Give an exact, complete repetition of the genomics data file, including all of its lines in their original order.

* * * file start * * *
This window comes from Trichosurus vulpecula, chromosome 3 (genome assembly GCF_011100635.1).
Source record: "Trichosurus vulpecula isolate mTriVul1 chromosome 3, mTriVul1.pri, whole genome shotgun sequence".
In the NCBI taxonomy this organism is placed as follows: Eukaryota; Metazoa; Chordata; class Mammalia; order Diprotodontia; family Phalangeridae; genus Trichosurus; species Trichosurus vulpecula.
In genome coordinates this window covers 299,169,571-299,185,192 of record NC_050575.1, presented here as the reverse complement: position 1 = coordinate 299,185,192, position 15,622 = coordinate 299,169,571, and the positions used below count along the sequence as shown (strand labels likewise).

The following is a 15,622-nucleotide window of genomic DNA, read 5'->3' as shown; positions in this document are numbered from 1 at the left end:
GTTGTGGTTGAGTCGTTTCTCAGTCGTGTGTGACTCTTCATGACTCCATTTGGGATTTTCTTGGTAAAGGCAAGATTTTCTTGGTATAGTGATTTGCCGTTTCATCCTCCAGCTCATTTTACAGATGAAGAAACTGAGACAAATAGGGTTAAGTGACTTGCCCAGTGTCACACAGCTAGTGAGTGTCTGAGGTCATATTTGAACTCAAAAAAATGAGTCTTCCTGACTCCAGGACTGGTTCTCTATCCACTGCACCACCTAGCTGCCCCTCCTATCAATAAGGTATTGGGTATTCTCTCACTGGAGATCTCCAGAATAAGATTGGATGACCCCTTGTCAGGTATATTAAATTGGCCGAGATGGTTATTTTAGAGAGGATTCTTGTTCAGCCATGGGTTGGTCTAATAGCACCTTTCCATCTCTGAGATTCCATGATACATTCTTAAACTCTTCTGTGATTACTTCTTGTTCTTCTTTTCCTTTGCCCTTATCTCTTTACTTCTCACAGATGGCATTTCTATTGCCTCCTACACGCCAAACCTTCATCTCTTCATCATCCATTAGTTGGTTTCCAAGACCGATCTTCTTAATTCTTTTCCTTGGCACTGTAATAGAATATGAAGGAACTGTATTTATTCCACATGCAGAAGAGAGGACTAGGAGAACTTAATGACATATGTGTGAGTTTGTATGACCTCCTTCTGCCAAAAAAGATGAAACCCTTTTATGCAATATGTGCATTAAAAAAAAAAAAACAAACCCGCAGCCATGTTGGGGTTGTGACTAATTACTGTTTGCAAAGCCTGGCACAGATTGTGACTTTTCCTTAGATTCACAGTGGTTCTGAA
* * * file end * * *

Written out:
This window comes from Trichosurus vulpecula, chromosome 3 (genome assembly GCF_011100635.1).
Source record: "Trichosurus vulpecula isolate mTriVul1 chromosome 3, mTriVul1.pri, whole genome shotgun sequence".
In the NCBI taxonomy this organism is placed as follows: Eukaryota; Metazoa; Chordata; class Mammalia; order Diprotodontia; family Phalangeridae; genus Trichosurus; species Trichosurus vulpecula.
In genome coordinates this window covers 299,169,571-299,185,192 of record NC_050575.1, presented here as the reverse complement: position 1 = coordinate 299,185,192, position 15,622 = coordinate 299,169,571, and the positions used below count along the sequence as shown (strand labels likewise).

The following is a 15,622-nucleotide window of genomic DNA, read 5'->3' as shown; positions in this document are numbered from 1 at the left end:
GTTGTGGTTGAGTCGTTTCTCAGTCGTGTGTGACTCTTCATGACTCCATTTGGGATTTTCTTGGTAAAGGCAAGATTTTCTTGGTATAGTGATTTGCCGTTTCATCCTCCAGCTCATTTTACAGATGAAGAAACTGAGACAAATAGGGTTAAGTGACTTGCCCAGTGTCACACAGCTAGTGAGTGTCTGAGGTCATATTTGAACTCAAAAAAATGAGTCTTCCTGACTCCAGGACTGGTTCTCTATCCACTGCACCACCTAGCTGCCCCTCCTATCAATAAGGTATTGGGTATTCTCTCACTGGAGATCTCCAGAATAAGATTGGATGACCCCTTGTCAGGTATATTAAATTGGCCGAGATGGTTATTTTAGAGAGGATTCTTGTTCAGCCATGGGTTGGTCTAATAGCACCTTTCCATCTCTGAGATTCCATGATACATTCTTAAACTCTTCTGTGATTACTTCTTGTTCTTCTTTTCCTTTGCCCTTATCTCTTTACTTCTCACAGATGGCATTTCTATTGCCTCCTACACGCCAAACCTTCATCTCTTCATCATCCATTAGTTGGTTTCCAAGACCGATCTTCTTAATTCTTTTCCTTGGCACTGTAATAGAATATGAAGGAACTGTATTTATTCCACATGCAGAAGAGAGGACTAGGAGAACTTAATGACATATGTGTGAGTTTGTATGACCTCCTTCTGCCAAAAAAGATGAAACCCTTTTATGCAATATGTGCATTAAAAAAAAAAAAACAAACCCGCAGCCATGTTGGGGTTGTGACTAATTACTGTTTGCAAAGCCTGGCACAGATTGTGACTTTTCCTTAGATTCACAGTGGTTCTGAA